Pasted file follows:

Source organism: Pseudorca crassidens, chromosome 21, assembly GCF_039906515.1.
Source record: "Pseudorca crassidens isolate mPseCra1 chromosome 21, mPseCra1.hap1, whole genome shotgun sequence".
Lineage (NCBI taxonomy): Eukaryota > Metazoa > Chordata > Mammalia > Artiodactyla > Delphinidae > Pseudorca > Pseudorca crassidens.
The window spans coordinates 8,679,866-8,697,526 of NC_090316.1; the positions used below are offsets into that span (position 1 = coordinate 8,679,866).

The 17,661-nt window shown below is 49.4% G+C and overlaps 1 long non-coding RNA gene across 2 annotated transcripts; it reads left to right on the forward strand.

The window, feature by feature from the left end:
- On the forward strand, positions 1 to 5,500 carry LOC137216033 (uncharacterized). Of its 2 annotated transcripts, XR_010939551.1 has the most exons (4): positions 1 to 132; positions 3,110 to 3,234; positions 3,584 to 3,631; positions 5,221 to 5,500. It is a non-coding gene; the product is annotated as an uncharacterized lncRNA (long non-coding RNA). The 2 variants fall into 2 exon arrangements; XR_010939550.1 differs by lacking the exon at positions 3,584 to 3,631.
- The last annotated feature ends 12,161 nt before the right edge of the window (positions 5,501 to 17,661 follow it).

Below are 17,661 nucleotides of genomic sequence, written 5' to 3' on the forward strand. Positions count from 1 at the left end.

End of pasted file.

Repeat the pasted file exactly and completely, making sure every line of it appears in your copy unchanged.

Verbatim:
Source organism: Pseudorca crassidens, chromosome 21, assembly GCF_039906515.1.
Source record: "Pseudorca crassidens isolate mPseCra1 chromosome 21, mPseCra1.hap1, whole genome shotgun sequence".
Lineage (NCBI taxonomy): Eukaryota > Metazoa > Chordata > Mammalia > Artiodactyla > Delphinidae > Pseudorca > Pseudorca crassidens.
The window spans coordinates 8,679,866-8,697,526 of NC_090316.1; the positions used below are offsets into that span (position 1 = coordinate 8,679,866).

The 17,661-nt window shown below is 49.4% G+C and overlaps 1 long non-coding RNA gene across 2 annotated transcripts; it reads left to right on the forward strand.

The window, feature by feature from the left end:
- On the forward strand, positions 1 to 5,500 carry LOC137216033 (uncharacterized). Of its 2 annotated transcripts, XR_010939551.1 has the most exons (4): positions 1 to 132; positions 3,110 to 3,234; positions 3,584 to 3,631; positions 5,221 to 5,500. It is a non-coding gene; the product is annotated as an uncharacterized lncRNA (long non-coding RNA). The 2 variants fall into 2 exon arrangements; XR_010939550.1 differs by lacking the exon at positions 3,584 to 3,631.
- The last annotated feature ends 12,161 nt before the right edge of the window (positions 5,501 to 17,661 follow it).

Below are 17,661 nucleotides of genomic sequence, written 5' to 3' on the forward strand. Positions count from 1 at the left end.